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PPACA: Senators Pan Feds' Stop-Loss Info Request

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Sens. Olympia Snowe, Michael Enzi and Tom Coburn are objecting to the possibility that the Obama administration might try to change the rules governing self-insured employer health plans that use stop-loss arrangements.

The Republican senators are defending self-insured employers’ use of stop-loss coverage in a comment letter submitted in response to an administration request for information (RFI) on the stop-loss market

“Please explain the statutory authority you are asserting in pursuing a potential change in federal rules relating to stop loss insurance for self-insured plans,” the senators say. “Given all of the regulatory uncertainty created by the new health care law that is plaguing employers and health plans, why did the Administration deem it necessary to pursue this RFI pertaining to a subject over which Congress did not grant the executive agencies legislative or regulatory authority?”

But some state regulators wrote to point out that their states already impose rules on the stop-loss market that govern, for example, how small a stop-loss arrangement can be.

“In Maryland, the minimum attachment points for stop loss insurance ($10,000 for specific, 115% of expected claims for aggregate) are established by statute,” says Maryland Insurance Commissioner Therese Goldsmith.

The U.S. Treasury Department, the U.S. Labor Department and the U.S. Department of Health and Human Services issued the stop-loss RFI in May.

The stop-loss RFI attracted 79 responses, including responses from insurers, insurance agents, regulators and trade groups.


The Patient Protection and Affordable Care Act of 2010 (PPACA) is supposed to create a new system of health insurance exchange — Web-based health insurance supermarkets — starting in 2014.

If PPACA takes effect on schedule and works as expected, individuals and small groups will be able to use new tax subsidies to buy health coverage through the exchanges.

Some employers, including many large employers, operate their own self-funded health plans rather than relying on conventional health insurers. Some of those self-insured employers use stop-loss arrangements — insurance for health plans — to limit their exposure to catastrophic claims, such as huge claims for organ transplants or a large number of big claims resulting from a flu epidemic.

A stop-loss program may cover a health plan for claims over a specified “attachment point.”

For a plan with stop-loss protection, the attachment point is to the plan roughly what a health insurance policy deductible would be to the holder of an individual health insurance policy.

PPACA exempts self-insured employers from many PPACA requirements.

Some health policy watchers have suggested that small employers with younger, healthier employers may try to avoid complying with the PPACA requirements by self-insuring. A flight to self-insurance by healthy small groups could weaken PPACA protections for the consumers in those plans and lead to antiselection in the insured small group makret, some PPACA supporters say.

In the RFI, federal officials ask a number of questions about use of stop-loss insurance by small groups, such as “What are common attachment points for stop loss insurance policies?”


Snowe, Enzi and Coburn say in their letter that they are concerned about the effect of any changes in federal stop-loss rules on small business’ ability to continue to be effectively self-insured.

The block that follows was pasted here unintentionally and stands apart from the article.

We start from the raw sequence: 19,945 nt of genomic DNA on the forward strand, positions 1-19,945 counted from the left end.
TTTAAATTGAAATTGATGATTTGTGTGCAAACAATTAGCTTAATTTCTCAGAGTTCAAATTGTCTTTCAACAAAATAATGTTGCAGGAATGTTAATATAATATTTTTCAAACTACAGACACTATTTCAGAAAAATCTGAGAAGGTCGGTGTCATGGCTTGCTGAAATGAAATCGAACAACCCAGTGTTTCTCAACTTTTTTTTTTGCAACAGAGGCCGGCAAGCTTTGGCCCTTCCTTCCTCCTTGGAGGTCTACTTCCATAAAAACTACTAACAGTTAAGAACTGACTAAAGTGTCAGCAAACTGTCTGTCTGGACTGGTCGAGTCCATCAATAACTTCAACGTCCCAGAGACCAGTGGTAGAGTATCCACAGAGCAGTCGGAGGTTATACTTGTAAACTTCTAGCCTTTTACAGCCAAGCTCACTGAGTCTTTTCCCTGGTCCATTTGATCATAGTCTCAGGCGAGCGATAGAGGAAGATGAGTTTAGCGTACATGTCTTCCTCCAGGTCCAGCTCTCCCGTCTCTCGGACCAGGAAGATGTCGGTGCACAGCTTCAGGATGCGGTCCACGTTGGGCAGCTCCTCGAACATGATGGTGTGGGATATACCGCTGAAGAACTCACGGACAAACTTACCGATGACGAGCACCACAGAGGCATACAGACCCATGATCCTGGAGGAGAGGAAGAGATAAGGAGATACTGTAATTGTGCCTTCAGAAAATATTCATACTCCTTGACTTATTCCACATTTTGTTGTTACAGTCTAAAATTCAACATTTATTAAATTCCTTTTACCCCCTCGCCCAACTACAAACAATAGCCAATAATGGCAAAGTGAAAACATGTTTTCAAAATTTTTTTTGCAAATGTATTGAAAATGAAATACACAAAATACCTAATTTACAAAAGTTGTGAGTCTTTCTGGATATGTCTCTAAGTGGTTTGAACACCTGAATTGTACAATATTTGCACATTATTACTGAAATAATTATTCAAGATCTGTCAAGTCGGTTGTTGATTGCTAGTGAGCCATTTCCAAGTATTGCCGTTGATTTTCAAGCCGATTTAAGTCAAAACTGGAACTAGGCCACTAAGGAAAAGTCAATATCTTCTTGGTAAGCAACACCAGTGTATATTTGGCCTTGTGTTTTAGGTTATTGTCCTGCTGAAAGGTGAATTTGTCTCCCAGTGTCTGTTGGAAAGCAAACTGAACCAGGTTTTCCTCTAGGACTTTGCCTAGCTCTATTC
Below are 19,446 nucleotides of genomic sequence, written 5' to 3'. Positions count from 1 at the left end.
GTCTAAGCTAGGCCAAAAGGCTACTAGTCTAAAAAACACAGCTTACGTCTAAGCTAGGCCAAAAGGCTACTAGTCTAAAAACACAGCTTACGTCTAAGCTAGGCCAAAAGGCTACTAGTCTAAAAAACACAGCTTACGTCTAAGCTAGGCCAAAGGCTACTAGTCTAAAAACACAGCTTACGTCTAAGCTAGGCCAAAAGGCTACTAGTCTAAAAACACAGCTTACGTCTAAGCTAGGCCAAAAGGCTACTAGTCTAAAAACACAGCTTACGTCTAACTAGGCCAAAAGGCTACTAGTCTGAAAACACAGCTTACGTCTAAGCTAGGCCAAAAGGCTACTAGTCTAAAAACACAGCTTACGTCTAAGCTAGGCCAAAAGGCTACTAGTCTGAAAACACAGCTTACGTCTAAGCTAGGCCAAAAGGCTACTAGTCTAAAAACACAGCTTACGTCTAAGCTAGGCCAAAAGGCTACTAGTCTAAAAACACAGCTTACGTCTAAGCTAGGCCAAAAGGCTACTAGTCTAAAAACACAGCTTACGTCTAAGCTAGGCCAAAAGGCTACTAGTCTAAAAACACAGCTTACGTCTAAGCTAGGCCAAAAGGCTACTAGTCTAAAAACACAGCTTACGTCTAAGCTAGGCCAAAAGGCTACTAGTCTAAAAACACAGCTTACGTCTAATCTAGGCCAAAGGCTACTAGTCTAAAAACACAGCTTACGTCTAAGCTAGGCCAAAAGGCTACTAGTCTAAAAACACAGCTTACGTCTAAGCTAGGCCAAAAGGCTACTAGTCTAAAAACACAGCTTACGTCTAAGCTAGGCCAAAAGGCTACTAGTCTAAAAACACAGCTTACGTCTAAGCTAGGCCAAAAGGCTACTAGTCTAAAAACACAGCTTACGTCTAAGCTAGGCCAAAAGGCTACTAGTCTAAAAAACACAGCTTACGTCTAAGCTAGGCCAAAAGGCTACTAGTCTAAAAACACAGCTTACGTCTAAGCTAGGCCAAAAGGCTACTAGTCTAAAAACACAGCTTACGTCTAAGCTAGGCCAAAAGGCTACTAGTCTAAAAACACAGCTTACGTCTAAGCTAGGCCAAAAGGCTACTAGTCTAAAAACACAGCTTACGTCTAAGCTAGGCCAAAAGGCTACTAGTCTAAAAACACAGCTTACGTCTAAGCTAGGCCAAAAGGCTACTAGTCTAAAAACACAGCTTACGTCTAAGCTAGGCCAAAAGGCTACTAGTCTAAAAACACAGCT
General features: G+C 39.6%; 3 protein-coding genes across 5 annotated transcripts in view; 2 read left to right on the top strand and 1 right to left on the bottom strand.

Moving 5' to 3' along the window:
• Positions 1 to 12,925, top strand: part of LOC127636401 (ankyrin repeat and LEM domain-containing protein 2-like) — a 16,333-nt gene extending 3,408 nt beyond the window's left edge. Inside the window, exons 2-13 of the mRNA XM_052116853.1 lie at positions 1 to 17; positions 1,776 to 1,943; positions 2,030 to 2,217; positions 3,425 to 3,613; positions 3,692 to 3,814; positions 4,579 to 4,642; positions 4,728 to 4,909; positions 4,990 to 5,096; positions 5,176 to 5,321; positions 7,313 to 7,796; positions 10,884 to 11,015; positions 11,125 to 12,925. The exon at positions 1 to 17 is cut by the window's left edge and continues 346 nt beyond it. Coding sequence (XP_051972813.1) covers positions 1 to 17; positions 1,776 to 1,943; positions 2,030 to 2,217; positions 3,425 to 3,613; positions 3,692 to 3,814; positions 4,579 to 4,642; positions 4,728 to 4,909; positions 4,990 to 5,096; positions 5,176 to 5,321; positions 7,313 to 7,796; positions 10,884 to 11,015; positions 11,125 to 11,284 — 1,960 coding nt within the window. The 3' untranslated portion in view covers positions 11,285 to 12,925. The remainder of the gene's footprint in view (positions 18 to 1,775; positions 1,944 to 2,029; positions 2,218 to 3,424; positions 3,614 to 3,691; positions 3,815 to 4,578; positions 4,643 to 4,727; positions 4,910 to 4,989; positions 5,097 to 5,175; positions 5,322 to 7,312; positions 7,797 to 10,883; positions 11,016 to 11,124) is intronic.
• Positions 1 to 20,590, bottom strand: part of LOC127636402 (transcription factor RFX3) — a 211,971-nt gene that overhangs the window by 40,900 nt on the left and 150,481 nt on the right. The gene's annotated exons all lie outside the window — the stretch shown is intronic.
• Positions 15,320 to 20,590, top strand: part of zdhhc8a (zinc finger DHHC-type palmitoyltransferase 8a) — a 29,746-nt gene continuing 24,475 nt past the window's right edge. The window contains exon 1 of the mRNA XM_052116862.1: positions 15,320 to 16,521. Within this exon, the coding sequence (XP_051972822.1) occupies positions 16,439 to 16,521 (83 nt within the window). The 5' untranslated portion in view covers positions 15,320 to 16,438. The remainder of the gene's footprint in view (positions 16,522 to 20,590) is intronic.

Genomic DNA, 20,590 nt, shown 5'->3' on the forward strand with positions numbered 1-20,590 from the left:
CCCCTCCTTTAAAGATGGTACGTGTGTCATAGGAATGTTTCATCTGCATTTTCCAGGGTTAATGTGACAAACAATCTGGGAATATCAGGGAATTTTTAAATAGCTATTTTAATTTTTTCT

“We remain committed to ensuring all employers maintain maximum flexibility in choosing benefit structure that best meet the needs of employers and their employers,” the senators say. “This kind of insurance is critical for operating a predictable, affordable self-insured health plan. Any possible disruption of these services is of paramount concern to lawmakers, employers, and tens of millions of plan participants.”

Michael Ferguson, chief operating officer of the Self-Insurance Institute of America (SIAA), Simpsonville, S.C., says in an SIAA comment letter that the stop-loss market has been relatively stable and that stop-loss providers have not rushed to provide stop-loss arrangements for very small self-insured plans. 

Only 13% of small employers are self-insured, and many of the self-insured plans that now have less than 50 lives originally started with more enrollees, Ferguson says.

Stop-loss arrangements with attachment points under $20,000 are rare, and about half of all states already do have stop-loss rules, Ferguson says.

“Approximately half the States have some type of regulation of a minimum specific and/or aggregate corridor or a limitation by group size,” Ferguson says. “It is SIIA’s legal opinion that such regulations are preempted by ERISA as they directly affect a plan-sponsor’s decisions on plan design.”

But SIAA’s view is that imposing restrictions on small groups’ ability to self insure will not help reduce antiselection in the insured small group market.

The current typical minimum attachment point is already $20,000 “since the frequency of claims below such a threshold is greater than what is supported by the stop-loss carrier’s catastrophic claim model,” Ferguson says.

Jeff Miller, a vice president in the Columbia, S.C., office of HUB International, says he has heard of some plans with as few as 15 employees successfully using self-funding. 

Miller says he thinks the current stop-loss systems forces providers of traditional insurance to dig deeper and work harder to retain business.

“If an employer is able to continue providing health benefits because they have obtained more control of how their plan is designed, and it better fits the needs of their individual employee population, that seems like a beneficial thing to me,” Miller says.


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